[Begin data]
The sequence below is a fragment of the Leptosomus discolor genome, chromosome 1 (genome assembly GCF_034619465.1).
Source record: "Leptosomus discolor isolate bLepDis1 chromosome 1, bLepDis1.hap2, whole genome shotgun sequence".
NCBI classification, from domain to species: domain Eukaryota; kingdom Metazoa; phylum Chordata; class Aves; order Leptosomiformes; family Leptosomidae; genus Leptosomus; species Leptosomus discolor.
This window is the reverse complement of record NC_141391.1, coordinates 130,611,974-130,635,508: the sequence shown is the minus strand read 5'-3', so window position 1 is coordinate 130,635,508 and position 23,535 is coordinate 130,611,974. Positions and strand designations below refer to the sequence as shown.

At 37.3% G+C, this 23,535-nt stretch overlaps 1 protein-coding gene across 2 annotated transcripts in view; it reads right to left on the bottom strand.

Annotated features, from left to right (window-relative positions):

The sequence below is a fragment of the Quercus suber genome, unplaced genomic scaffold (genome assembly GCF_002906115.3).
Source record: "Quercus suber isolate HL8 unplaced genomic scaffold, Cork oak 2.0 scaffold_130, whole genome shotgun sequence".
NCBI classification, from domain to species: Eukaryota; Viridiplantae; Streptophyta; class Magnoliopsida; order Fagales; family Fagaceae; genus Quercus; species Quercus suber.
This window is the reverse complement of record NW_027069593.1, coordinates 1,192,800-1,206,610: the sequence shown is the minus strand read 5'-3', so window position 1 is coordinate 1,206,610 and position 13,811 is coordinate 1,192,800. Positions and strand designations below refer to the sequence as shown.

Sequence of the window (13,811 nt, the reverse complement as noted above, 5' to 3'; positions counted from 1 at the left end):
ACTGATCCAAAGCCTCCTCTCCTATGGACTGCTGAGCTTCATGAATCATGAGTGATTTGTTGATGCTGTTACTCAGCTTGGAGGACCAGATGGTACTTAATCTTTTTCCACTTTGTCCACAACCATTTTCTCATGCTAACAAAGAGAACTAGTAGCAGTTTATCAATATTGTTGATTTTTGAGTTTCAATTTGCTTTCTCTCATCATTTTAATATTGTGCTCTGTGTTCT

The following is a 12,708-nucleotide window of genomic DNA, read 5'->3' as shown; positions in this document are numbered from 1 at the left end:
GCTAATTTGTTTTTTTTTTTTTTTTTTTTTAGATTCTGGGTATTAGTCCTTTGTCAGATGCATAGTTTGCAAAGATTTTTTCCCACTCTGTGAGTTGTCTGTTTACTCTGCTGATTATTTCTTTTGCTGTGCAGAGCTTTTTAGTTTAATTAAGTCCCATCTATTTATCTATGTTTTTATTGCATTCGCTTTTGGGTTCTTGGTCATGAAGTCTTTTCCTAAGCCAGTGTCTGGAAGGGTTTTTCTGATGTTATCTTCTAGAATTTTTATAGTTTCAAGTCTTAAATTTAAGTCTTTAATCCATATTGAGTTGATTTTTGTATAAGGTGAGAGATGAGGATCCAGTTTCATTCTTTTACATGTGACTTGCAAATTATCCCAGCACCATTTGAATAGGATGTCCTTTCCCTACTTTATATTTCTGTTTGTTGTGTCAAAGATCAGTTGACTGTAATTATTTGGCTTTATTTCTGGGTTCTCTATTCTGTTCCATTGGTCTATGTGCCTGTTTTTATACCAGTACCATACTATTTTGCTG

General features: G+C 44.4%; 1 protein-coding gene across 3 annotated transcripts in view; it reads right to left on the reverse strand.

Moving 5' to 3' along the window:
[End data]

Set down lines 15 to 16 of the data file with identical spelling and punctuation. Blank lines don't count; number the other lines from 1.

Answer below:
General features: G+C 44.4%; 1 protein-coding gene across 3 annotated transcripts in view; it reads right to left on the reverse strand.

Moving 5' to 3' along the window: